All RCTs investigating the effect of cilostazol on secondary prevention of ischemic stroke were obtained. Outcomes were analyzed by Review Manager, including recurrence of cerebral infarction (ROCI), hemorrhage stroke or subarachnoid hemorrhage (HSSH), all-cause death (ACD), and modified Rankin Scale score (mRS). The Grading of Recommendations Assessment, Development and Evaluation (GRADE) assessed the quality of the evidence.
5491 patients from six studies were included in the current study. In secondary prevention of ischemic stroke in chronic phase, cilostazol was associated with a 47% reduction in ROCI (relative risk [RR] 0.53, 95% confidence interval [CI] 0.34 to 0.81, p = 0.003), while no significant difference in HSSH and ACD compared with placebo; and 71% reduction in HSSH (RR 0.29, 95% CI 0.15 to 0.56, p = 0.0002) compared with aspirin, but not in ROCI and ACD. In the secondary prevention of ischemic stroke in acute phase, cilostazol did not show any effect in the ROCI, HSSH, ACD and mRS compared to placebo or aspirin. The quality of the evidence from chronic phase was high or moderate, and those from acute phase were moderate or low when analyzed by GRADE approach.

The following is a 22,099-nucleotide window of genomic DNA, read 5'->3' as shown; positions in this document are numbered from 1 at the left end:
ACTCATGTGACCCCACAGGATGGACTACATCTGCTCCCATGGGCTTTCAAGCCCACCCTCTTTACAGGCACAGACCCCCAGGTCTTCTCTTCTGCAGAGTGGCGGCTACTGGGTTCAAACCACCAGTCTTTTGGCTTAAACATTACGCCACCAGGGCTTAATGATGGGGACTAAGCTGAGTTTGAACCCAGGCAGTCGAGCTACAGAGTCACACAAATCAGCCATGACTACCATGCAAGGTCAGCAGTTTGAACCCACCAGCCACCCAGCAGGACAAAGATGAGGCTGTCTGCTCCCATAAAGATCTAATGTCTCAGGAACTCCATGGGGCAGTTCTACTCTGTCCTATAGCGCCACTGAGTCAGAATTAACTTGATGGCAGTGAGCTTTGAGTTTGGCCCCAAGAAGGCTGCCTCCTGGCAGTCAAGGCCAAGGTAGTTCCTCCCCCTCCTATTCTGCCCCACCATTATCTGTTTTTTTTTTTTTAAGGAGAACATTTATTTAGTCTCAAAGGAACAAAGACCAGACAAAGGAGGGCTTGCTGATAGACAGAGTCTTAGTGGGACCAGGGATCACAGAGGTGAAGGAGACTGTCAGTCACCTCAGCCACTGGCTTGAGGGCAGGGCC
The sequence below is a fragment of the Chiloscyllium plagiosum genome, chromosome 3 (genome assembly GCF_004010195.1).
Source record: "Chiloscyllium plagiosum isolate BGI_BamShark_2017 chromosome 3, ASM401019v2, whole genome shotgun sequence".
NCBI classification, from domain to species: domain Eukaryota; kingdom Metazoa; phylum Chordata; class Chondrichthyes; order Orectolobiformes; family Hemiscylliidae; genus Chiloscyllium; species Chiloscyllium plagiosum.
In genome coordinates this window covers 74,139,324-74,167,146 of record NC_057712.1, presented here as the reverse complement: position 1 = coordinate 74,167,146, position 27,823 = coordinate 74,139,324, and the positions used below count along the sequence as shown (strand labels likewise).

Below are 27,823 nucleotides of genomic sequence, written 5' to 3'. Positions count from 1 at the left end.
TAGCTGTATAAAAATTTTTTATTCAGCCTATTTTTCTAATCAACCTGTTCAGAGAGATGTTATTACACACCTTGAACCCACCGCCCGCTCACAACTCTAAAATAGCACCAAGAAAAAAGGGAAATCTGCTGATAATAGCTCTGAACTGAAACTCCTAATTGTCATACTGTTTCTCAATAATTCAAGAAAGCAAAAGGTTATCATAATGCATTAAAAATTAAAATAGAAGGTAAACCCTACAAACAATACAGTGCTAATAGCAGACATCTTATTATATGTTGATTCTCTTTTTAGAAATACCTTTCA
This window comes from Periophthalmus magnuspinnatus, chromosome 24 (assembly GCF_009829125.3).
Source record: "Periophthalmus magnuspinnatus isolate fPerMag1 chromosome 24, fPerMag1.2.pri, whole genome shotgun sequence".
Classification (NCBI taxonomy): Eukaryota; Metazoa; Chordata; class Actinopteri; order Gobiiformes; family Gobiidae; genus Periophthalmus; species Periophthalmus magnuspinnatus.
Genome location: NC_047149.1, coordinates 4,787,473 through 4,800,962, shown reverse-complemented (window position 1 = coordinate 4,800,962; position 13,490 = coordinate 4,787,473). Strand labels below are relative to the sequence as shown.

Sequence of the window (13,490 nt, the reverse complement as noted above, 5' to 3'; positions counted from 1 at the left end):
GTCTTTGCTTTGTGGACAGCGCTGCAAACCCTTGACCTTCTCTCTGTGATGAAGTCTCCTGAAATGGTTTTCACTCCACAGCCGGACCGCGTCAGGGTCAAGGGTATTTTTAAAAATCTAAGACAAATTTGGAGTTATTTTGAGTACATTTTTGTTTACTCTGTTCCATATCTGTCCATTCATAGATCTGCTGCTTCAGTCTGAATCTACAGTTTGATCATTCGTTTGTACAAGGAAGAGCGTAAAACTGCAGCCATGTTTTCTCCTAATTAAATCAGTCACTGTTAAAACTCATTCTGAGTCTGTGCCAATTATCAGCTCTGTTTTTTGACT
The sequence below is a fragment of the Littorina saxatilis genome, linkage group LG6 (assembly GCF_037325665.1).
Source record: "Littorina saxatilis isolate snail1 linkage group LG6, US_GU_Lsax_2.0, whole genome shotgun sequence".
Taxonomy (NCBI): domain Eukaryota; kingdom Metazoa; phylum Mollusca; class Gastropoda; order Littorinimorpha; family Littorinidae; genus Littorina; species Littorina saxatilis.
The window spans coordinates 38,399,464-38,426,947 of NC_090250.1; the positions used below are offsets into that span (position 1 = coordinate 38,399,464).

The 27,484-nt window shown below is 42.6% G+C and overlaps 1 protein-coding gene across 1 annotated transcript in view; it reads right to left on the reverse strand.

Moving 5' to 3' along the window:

Cilostazol provided a protective effect in the secondary prevention of the chronic phase of ischemic stroke.
PMCID: PMC4301843  PMID: 25527141
Acute Phase; Chronic phase; Cilostazol; Meta-analysis; Stroke
23.  Comparison of clinical characteristics between neuromyelitis optica spectrum disorders with and without spinal cord atrophy 
BMC Neurology  2014;14(1):246.
Spinal cord lesions is one of the predominant characteristics in patients with neuromyelitis optica spectrum disorders (NMOSD). Interestingly, mounting evidence indicates that spinal cord atrophy (SCA) is one of common clinical features in multiple sclerosis (MS) patients, and correlates closely with the neurological disability. However, Clinical studies related to the SCA aspects of NMOSD are still scarce.